Not surprisingly, most scientists scoffed at this theory. They said it was probably just some normal kind of bird; the favored culprit was a sandhill crane. These large birds have reddish patches on their heads (accounting for Mothman's "red eyes") and a large specimen would reach roughly the size attributed to Mothman. But other birds were found in the area that could account for the sightings. In July of 1967, several boys found a large vulture near New Haven. And at Gallipolis Ferry, a farmer shot a rare bird indeed--an Arctic snow owl. The owl was two feet tall and had a five-foot wingspan.

SOURCE-Keel, John A. The Complete Guide To Mysterious Beings (New York: Doubleday, 1994). pp 245-274.

 

The Banshee

The Banshee (pronounced /ˈbnʃiː/, BAN-shee), from the Irish bean sdhe [bʲn ˈʃiː] ("woman of the sde" or "woman of the fairy mounds") is a female spirit in Irish mythology, usually seen as an omen of death and a messenger from the Otherworld. Her Scottish counterpart is the bean shth (also spelled bean-shdh).

The aos s (people of the mounds, people of peace) are variously believed to be the survivals of pre-Christian Gaelic deities, spirits of nature, or the ancestors.

The story of the bean-sidhe began as a fairy woman keening at the death of important personages. In later stories, the appearance of the banshee could foretell death. Banshees were said to appear for particular Irish families, though which families made it onto this list varied depending on who was telling the story.

The banshee can appear in a variety of guises. Most often she appears as an ugly, frightening hag, but she can also appear as a stunningly beautiful woman of any age that suits her. In some tales, the figure who first appears to be a "banshee" is later revealed to be the Irish battle goddess, the Morrgan. The hag may also appear as a washer-woman, or bean-nighe (washing woman), and is seen washing the blood stained clothes or armour of those who are about to die.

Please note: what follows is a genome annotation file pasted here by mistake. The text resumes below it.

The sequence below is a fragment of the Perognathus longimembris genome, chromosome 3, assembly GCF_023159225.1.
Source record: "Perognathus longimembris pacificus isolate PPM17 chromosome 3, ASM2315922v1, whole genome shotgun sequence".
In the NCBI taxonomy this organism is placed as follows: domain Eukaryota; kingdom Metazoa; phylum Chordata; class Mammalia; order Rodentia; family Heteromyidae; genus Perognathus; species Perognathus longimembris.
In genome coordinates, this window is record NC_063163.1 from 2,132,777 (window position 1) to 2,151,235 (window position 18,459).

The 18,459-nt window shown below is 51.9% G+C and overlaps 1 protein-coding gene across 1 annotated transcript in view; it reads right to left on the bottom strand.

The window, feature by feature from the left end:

Although not always seen, her mourning call is heard, usually at night when someone is about to die and usually around woods. In 1437, King James I of Scotland was approached by an Irish seer or banshee who foretold his murder at the instigation of the Earl of Atholl. This is an example of the banshee in human form. There are records of several human banshees or prophets attending the great houses of Ireland and the courts of local Irish kings. In some parts of Leinster, she is referred to as the bean chaointe (keening woman) whose wail can be so piercing that it shatters glass. In Kerry in the southwest of Ireland, her keen is experienced as a "low, pleasant singing"; in Tyrone in the north, as "the sound of two boards being struck together"; and on Rathlin Island as "a thin, screeching sound somewhere between the wail of a woman and the moan of an owl".

The banshee may also appear in a variety of other forms, such as that of a hooded crow, stoat, hare and weasel - animals associated in Ireland with witchcraft.

In Irish legend, a banshee wails nearby if someone is about to die. There are particular families who are believed to have banshees attached to them, and whose cries herald the death of a member of that family.

Traditionally, when a citizen of an Irish village died, a woman would sing a lament (in Irish: caoineadh, [ˈkɰiːnʲə] or [ˈkiːnʲuː], "caoin" meaning "to weep, to wail") at the citizen's funeral. These women singers are sometimes referred to as "keeners" and the best keeners would be in much demand. Legend has it that for five great Gaelic families — the O'Gradys, the O'Neills, the O'Briens, the O'Connors, and the Kavanaghs — the lament would be sung by a fairy woman; having foresight, she would sing the lament when a family member died, even if the person had died far away and news of their death had not yet come, so that the wailing of the banshee was the first warning the household had of the death.